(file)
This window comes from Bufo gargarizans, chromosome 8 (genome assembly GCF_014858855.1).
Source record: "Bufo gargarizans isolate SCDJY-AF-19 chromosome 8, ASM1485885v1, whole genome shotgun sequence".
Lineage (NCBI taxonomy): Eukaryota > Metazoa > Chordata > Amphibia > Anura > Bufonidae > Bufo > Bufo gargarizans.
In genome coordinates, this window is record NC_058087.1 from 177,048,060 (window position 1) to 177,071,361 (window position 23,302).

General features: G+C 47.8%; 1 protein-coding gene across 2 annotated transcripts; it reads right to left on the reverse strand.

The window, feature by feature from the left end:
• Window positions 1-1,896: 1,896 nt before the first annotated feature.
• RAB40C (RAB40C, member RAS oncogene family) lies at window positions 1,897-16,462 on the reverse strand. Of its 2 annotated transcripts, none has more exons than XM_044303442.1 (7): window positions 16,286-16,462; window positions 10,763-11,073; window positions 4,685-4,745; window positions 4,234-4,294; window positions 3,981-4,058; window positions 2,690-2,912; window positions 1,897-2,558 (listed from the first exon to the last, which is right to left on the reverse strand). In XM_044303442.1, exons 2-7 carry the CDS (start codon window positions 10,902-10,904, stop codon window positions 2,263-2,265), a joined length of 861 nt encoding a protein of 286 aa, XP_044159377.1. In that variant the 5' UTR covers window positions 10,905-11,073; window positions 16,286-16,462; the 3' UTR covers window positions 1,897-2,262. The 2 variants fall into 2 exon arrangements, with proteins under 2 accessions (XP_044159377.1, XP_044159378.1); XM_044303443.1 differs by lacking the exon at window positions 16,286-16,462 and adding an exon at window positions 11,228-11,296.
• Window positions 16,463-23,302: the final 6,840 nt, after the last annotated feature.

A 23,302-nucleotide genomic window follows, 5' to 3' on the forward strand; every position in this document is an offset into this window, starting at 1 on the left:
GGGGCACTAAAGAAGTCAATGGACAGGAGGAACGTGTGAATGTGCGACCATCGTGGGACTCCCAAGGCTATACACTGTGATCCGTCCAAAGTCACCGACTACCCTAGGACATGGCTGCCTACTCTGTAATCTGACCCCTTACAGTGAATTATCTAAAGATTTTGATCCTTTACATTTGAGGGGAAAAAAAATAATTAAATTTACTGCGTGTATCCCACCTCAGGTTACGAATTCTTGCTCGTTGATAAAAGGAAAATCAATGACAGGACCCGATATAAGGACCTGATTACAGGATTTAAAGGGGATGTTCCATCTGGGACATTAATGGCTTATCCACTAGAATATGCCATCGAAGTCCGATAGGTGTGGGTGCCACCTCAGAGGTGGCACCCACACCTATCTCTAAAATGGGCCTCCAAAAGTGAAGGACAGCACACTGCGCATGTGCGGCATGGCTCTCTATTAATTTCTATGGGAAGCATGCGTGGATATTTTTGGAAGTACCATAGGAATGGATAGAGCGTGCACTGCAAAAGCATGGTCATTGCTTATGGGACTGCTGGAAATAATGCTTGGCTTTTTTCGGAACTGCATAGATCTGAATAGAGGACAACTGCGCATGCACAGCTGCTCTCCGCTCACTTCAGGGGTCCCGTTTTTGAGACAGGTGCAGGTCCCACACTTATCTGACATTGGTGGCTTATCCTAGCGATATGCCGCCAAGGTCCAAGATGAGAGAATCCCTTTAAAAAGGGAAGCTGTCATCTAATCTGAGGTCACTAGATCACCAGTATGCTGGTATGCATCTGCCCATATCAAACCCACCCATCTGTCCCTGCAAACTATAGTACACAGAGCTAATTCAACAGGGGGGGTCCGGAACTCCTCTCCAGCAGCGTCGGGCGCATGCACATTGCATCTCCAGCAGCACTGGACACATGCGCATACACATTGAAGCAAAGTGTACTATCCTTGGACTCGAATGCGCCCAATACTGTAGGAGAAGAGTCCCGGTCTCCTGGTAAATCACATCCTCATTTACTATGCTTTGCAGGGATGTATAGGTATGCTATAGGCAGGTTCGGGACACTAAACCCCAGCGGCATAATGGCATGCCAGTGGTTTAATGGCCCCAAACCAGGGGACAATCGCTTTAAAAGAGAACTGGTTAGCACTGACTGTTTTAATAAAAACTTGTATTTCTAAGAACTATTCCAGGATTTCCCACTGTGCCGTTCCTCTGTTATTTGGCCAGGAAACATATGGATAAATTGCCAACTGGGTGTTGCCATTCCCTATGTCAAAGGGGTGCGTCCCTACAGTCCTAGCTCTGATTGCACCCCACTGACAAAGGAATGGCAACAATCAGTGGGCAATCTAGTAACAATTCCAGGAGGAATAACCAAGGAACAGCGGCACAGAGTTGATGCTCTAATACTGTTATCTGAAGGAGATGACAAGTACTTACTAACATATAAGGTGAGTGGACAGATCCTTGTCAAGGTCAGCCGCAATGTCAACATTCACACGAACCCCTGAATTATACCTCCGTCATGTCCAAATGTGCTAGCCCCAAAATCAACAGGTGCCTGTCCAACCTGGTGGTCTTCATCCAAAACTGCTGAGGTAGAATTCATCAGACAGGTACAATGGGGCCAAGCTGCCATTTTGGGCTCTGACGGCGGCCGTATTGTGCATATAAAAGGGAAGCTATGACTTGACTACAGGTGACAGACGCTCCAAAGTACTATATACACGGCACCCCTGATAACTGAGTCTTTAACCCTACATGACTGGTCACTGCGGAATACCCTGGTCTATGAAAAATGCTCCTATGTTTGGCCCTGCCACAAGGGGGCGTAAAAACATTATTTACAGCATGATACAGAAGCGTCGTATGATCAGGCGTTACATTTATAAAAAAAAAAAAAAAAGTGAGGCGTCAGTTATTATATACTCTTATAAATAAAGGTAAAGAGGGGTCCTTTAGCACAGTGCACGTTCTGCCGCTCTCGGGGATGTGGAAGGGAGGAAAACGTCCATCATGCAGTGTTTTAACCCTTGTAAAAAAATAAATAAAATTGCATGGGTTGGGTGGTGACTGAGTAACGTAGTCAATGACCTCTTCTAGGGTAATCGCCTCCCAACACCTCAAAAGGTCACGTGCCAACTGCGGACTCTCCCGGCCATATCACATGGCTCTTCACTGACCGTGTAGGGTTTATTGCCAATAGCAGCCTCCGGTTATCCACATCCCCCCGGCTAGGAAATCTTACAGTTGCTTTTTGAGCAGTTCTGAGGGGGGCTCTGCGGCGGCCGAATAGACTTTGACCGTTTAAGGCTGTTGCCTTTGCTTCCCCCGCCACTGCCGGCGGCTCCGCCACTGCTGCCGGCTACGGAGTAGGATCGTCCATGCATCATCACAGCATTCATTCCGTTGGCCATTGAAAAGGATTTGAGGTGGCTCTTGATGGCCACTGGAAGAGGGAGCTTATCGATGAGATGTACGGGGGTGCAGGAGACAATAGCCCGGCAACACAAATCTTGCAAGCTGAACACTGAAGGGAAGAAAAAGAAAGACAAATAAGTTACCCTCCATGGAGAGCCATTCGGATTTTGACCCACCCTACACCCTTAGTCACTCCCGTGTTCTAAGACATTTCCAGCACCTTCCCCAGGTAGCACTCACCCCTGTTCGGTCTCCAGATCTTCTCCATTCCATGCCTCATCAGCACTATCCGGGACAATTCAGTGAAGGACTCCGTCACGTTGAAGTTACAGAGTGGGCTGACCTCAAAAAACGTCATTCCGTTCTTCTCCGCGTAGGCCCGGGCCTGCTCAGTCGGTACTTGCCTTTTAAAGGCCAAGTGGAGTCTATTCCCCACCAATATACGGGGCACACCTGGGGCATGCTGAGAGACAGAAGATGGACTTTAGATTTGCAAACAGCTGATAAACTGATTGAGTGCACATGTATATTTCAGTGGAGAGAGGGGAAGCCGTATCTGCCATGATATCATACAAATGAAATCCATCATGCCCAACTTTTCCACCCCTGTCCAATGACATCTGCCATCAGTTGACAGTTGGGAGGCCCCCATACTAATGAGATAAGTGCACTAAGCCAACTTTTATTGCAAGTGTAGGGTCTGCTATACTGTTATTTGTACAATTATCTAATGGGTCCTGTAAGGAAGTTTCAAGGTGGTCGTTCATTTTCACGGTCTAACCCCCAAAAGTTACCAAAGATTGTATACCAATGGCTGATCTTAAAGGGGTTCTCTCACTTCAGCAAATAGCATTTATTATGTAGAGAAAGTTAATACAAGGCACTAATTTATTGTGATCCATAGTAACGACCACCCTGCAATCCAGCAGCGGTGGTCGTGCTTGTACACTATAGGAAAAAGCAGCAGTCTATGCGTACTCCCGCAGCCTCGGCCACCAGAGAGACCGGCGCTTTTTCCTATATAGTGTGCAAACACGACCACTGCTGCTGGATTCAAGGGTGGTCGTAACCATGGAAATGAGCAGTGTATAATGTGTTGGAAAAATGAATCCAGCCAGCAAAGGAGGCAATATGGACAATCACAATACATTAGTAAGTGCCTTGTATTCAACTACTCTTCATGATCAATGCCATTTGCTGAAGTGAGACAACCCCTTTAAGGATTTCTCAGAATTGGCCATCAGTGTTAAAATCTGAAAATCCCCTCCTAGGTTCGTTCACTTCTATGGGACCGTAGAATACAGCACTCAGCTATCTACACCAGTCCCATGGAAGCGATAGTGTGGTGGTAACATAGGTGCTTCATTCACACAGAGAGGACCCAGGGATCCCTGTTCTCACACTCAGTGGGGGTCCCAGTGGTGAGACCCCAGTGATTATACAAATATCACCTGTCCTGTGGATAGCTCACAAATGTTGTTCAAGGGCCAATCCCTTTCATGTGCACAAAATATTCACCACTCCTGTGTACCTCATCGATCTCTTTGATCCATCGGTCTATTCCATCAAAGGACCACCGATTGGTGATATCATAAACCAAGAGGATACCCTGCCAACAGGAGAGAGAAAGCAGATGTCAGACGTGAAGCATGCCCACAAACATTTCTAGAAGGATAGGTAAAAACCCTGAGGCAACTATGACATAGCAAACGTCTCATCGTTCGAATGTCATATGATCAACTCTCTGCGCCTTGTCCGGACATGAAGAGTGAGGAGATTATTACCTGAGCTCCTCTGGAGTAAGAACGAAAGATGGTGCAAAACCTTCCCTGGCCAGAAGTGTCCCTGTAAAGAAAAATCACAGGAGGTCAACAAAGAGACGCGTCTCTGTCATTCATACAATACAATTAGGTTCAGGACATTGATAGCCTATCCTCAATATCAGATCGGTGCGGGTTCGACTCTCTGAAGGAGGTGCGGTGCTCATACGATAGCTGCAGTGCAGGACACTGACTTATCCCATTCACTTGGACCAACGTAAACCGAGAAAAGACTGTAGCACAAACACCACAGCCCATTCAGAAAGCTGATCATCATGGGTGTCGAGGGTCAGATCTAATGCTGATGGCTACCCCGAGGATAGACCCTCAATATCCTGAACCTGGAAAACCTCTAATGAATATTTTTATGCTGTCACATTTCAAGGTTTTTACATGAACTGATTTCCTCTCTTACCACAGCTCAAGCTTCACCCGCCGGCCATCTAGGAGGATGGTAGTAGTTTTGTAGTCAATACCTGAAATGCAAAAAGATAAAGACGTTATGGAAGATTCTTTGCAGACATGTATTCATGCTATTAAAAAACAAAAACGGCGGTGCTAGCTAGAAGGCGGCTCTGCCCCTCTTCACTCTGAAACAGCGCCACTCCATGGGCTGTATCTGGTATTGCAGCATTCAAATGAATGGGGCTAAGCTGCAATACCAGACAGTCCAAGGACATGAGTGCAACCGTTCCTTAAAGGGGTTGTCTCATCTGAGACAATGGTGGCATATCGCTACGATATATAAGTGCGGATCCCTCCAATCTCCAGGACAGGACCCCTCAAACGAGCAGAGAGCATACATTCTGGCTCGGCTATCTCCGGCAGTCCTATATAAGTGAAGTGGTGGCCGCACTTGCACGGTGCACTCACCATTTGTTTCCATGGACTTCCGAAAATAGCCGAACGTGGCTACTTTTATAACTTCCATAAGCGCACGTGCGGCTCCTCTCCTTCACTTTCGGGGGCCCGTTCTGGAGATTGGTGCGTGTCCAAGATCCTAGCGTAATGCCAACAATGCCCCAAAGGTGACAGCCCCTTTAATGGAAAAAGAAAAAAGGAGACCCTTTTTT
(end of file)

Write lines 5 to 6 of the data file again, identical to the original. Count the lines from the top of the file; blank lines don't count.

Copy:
General features: G+C 47.8%; 1 protein-coding gene across 2 annotated transcripts; it reads right to left on the reverse strand.

The window, feature by feature from the left end: